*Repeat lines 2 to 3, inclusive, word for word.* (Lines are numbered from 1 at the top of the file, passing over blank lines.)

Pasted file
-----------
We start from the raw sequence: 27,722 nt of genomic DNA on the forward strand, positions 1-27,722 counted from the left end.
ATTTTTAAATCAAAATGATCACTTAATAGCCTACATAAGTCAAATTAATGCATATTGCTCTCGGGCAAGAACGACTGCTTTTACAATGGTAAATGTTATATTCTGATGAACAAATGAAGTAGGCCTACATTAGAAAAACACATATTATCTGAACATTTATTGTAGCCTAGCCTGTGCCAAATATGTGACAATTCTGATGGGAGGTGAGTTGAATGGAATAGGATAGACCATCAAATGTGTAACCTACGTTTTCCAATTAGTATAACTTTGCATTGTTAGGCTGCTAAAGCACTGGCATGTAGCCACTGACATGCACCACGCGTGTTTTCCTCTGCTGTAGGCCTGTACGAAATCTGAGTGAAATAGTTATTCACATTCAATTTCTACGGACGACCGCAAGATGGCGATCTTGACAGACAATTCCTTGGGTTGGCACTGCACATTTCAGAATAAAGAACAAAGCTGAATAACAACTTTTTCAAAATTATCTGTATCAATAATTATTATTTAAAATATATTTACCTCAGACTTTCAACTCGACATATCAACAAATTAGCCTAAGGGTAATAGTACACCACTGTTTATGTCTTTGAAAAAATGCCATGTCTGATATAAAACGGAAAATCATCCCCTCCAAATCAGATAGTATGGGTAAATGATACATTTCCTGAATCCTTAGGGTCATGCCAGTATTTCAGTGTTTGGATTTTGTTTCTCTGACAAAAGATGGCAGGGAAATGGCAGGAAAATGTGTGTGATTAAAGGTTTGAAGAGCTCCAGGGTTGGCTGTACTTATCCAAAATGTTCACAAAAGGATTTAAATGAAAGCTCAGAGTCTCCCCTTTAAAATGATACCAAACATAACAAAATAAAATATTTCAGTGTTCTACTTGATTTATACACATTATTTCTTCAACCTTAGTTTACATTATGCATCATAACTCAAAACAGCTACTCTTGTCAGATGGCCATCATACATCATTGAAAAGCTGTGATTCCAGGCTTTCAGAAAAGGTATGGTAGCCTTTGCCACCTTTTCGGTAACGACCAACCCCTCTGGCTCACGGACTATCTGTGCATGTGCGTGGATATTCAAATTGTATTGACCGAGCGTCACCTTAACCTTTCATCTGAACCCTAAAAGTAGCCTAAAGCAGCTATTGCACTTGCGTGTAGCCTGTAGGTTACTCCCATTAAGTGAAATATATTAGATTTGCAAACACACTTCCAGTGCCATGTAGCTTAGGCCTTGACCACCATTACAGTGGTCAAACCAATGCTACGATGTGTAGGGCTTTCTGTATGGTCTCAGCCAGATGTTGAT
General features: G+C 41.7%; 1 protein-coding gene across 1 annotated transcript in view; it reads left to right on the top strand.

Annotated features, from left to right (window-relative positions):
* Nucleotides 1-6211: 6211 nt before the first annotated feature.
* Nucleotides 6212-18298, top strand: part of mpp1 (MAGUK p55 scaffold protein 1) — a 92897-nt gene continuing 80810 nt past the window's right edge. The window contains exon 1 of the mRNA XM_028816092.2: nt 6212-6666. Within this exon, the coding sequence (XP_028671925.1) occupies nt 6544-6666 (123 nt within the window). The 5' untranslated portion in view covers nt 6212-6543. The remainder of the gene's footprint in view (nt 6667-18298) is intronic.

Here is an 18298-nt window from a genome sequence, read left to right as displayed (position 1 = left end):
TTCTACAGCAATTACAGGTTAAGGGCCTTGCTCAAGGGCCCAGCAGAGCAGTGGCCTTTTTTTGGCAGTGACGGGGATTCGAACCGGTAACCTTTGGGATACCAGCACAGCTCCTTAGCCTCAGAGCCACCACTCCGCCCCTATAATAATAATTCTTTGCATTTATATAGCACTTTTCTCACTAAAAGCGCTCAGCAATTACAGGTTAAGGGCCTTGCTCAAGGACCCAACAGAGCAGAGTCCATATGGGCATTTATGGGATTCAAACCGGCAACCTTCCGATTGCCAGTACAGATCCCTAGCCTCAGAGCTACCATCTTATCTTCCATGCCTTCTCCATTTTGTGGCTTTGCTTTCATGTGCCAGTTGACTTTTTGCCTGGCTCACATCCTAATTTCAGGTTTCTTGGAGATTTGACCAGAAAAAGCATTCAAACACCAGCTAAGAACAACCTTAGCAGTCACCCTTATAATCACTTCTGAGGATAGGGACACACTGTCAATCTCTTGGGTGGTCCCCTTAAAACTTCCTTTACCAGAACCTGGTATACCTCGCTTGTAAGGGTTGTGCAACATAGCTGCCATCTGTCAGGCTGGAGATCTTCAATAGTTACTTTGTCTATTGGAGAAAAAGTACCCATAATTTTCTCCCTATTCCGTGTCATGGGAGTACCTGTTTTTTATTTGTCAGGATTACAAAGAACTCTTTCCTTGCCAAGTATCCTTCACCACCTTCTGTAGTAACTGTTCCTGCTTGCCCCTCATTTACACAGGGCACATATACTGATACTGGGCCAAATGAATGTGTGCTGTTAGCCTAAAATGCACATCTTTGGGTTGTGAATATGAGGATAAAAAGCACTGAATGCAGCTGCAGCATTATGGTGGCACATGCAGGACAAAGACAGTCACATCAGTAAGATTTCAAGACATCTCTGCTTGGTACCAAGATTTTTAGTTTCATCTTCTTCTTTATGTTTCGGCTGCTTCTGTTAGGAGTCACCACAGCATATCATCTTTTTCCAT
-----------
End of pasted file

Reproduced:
ATTTTTAAATCAAAATGATCACTTAATAGCCTACATAAGTCAAATTAATGCATATTGCTCTCGGGCAAGAACGACTGCTTTTACAATGGTAAATGTTATATTCTGATGAACAAATGAAGTAGGCCTACATTAGAAAAACACATATTATCTGAACATTTATTGTAGCCTAGCCTGTGCCAAATATGTGACAATTCTGATGGGAGGTGAGTTGAATGGAATAGGATAGACCATCAAATGTGTAACCTACGTTTTCCAATTAGTATAACTTTGCATTGTTAGGCTGCTAAAGCACTGGCATGTAGCCACTGACATGCACCACGCGTGTTTTCCTCTGCTGTAGGCCTGTACGAAATCTGAGTGAAATAGTTATTCACATTCAATTTCTACGGACGACCGCAAGATGGCGATCTTGACAGACAATTCCTTGGGTTGGCACTGCACATTTCAGAATAAAGAACAAAGCTGAATAACAACTTTTTCAAAATTATCTGTATCAATAATTATTATTTAAAATATATTTACCTCAGACTTTCAACTCGACATATCAACAAATTAGCCTAAGGGTAATAGTACACCACTGTTTATGTCTTTGAAAAAATGCCATGTCTGATATAAAACGGAAAATCATCCCCTCCAAATCAGATAGTATGGGTAAATGATACATTTCCTGAATCCTTAGGGTCATGCCAGTATTTCAGTGTTTGGATTTTGTTTCTCTGACAAAAGATGGCAGGGAAATGGCAGGAAAATGTGTGTGATTAAAGGTTTGAAGAGCTCCAGGGTTGGCTGTACTTATCCAAAATGTTCACAAAAGGATTTAAATGAAAGCTCAGAGTCTCCCCTTTAAAATGATACCAAACATAACAAAATAAAATATTTCAGTGTTCTACTTGATTTATACACATTATTTCTTCAACCTTAGTTTACATTATGCATCATAACTCAAAACAGCTACTCTTGTCAGATGGCCATCATACATCATTGAAAAGCTGTGATTCCAGGCTTTCAGAAAAGGTATGGTAGCCTTTGCCACCTTTTCGGTAACGACCAACCCCTCTGGCTCACGGACTATCTGTGCATGTGCGTGGATATTCAAATTGTATTGACCGAGCGTCACCTTAACCTTTCATCTGAACCCTAAAAGTAGCCTAAAGCAGCTATTGCACTTGCGTGTAGCCTGTAGGTTACTCCCATTAAGTGAAATATATTAGATTTGCAAACACACTTCCAGTGCCATGTAGCTTAGGCCTTGACCACCATTACAGTGGTCAAACCAATGCTACGATGTGTAGGGCTTTCTGTATGGTCTCAGCCAGATGTTGAT
General features: G+C 41.7%; 1 protein-coding gene across 1 annotated transcript in view; it reads left to right on the top strand.